11 million people were employed in renewable energy worldwide in 2018 according to the latest analysis by the International Renewable Energy Agency (IRENA).
This is in comparison to the 103 million in 2017. As more and more countries manufacture, trade and install renewable energy technologies, the latest Renewable Energy and Jobs – Annual Review finds that renewables jobs grew to their highest level despite slower growth in key renewable energy markets including China.
Until recently, the renewable energy industry has maintained a relatively concentrated distribution of jobs to very specific major markets. These include countries such as China the US and the EU. In more recent times, East and Southeast Asian nations have slowly emerged alongside China as key exporters of solar photovoltaic (PV) panels.
Countries including Malaysia, Thailand and Vietnam were responsible for a greater share of growth in renewables jobs last year, which allowed Asia to maintain a 60 percent share of renewable energy jobs worldwide.
PV and wind remains the most dynamic forms of renewable energy. Accounting for one-third of the total renewable energy workflow, solar PV retains the top spot in 2018, ahead of liquid biofuels, hydropower and wind power. Geographically, Asia hosts over three million PV jobs, nearly nine-tenths of the global total.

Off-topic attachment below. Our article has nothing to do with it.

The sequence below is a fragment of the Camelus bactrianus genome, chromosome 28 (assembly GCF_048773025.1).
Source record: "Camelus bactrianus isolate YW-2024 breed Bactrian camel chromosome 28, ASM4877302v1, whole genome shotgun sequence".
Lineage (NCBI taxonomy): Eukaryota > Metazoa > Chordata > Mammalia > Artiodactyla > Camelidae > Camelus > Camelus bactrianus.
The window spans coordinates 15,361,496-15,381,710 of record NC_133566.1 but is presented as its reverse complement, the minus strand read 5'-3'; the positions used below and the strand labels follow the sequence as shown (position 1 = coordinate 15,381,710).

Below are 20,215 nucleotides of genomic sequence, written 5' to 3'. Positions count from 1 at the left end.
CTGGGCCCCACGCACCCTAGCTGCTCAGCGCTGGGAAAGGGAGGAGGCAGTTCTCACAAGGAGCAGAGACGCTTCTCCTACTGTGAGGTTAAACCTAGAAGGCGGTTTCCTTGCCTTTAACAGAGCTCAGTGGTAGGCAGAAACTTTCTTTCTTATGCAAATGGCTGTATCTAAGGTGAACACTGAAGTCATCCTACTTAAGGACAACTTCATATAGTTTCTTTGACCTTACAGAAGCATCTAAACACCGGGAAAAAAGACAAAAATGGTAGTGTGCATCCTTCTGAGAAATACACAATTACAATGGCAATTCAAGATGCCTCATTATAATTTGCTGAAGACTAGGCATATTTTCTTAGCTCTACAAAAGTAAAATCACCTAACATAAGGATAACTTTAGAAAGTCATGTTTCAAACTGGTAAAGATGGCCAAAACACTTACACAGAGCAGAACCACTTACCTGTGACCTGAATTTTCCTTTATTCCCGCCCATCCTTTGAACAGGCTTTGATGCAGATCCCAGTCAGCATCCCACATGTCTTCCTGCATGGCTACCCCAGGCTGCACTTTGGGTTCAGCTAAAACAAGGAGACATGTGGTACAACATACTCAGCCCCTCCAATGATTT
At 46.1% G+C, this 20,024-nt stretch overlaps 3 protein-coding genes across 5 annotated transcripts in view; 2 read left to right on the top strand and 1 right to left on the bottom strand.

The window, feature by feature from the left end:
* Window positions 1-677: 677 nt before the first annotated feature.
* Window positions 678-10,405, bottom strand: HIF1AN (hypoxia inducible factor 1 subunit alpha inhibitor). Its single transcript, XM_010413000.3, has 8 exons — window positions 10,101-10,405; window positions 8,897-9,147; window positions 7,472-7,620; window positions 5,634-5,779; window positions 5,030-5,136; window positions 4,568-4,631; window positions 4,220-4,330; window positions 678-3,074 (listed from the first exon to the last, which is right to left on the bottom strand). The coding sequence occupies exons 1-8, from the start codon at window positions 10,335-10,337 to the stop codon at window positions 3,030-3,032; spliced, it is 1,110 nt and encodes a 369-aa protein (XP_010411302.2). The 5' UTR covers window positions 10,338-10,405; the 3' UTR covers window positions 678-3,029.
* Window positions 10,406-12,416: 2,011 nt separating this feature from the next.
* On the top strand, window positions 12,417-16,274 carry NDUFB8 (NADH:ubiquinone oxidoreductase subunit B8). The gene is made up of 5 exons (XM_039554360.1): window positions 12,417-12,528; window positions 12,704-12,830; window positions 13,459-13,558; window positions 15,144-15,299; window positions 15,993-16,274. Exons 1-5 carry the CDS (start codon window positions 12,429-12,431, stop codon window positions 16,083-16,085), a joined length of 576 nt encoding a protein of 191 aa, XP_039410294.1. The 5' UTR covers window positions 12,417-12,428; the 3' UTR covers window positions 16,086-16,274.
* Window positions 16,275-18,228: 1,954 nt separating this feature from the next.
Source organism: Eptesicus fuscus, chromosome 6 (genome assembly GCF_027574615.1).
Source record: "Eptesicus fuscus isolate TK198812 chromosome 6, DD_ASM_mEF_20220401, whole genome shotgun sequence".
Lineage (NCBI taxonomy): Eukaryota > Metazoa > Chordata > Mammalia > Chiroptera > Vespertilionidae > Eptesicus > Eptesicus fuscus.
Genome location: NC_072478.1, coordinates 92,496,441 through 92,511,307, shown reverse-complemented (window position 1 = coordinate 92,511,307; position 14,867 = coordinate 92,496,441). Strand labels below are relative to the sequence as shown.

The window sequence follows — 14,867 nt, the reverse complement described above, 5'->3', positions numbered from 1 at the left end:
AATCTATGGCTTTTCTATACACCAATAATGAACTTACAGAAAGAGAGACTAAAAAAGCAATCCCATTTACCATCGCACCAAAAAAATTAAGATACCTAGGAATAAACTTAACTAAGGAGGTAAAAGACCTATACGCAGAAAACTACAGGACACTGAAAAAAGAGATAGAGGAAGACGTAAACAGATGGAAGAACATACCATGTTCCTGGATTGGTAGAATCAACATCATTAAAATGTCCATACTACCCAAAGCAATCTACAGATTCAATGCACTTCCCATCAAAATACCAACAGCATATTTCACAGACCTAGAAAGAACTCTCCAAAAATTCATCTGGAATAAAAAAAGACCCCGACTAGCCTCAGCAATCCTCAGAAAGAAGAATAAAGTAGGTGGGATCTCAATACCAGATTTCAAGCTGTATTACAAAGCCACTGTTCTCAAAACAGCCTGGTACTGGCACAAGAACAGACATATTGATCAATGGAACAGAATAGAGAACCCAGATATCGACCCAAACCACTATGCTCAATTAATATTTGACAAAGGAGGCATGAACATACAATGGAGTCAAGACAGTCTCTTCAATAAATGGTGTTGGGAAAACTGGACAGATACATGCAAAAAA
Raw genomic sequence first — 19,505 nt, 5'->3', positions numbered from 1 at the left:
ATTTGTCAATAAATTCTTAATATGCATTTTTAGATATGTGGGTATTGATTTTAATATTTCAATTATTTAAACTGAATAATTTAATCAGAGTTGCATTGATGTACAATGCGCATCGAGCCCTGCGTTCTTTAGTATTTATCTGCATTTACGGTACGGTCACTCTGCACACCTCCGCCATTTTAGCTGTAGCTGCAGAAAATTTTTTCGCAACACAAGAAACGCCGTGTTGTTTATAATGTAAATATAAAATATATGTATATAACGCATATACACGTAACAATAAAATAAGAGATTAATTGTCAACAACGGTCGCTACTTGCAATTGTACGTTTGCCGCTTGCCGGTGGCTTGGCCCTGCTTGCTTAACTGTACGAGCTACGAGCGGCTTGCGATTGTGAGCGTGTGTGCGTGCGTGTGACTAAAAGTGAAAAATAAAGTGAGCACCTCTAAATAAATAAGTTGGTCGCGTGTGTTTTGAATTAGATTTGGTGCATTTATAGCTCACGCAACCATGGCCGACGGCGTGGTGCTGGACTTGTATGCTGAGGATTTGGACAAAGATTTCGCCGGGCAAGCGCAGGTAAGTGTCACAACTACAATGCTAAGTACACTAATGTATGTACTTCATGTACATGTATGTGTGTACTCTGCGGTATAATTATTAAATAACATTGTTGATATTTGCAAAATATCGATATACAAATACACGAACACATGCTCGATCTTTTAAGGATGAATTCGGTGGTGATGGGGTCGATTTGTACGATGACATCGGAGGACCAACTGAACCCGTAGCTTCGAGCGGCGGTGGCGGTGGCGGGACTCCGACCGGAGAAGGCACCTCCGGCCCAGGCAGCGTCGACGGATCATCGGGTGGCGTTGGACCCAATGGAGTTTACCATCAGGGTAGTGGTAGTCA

The majority of the wind industry’s activity still occurs on land and is responsible for the bulk of the sector’s 1.2 million jobs. China alone accounts for about 44 per cent of the global wind employment. Offshore wind could be an especially attractive option for leveraging domestic capacity and exploiting synergies with the oil and gas industry, states the IRENA report.
Germany has the largest renewable energy workforce in Europe, with nearly 291,000 jobs. German firms are leaders in onshore and offshore wind development, serving domestic and export markets, and employed close to 141,000 people in 2017.
Solar PV employment has experienced massive expansion, especially from India, Southeast Asia and Brazil. Despite some lost jobs in China, the US, Japan and the EU, the industry still retains its top spot in the renewable energy workforce.
An increase in biofuel output has also resulted in rising job availabilities. The sector received a 6 per cent increase to 2.1 million jobs. Brazil, Colombia and Southeast Asia have labour-intensive supply chains where informal work is prominent, whereas operations in the US and the EU are far more mechanised, contributing to less jobs and manpower usage.
Hydropower has the largest installed capacity of all renewables but is now expanding slowly. The sector employs 2.1 million people directly, three quarters of whom are in operations and maintenance.
Asia’s renewable energy capacity has nearly doubled in the last five years, making up a significant chunk of the global supply of 2,351 gigawatts. This is roughly a third of the world’s total energy and this number is growing all the time as more renewable energy enters the system and older fuel sources are phased out. Over 2018, Asia accounted for 61 per cent of new renewable energy installations, proving the region is a powerhouse for development and implementation.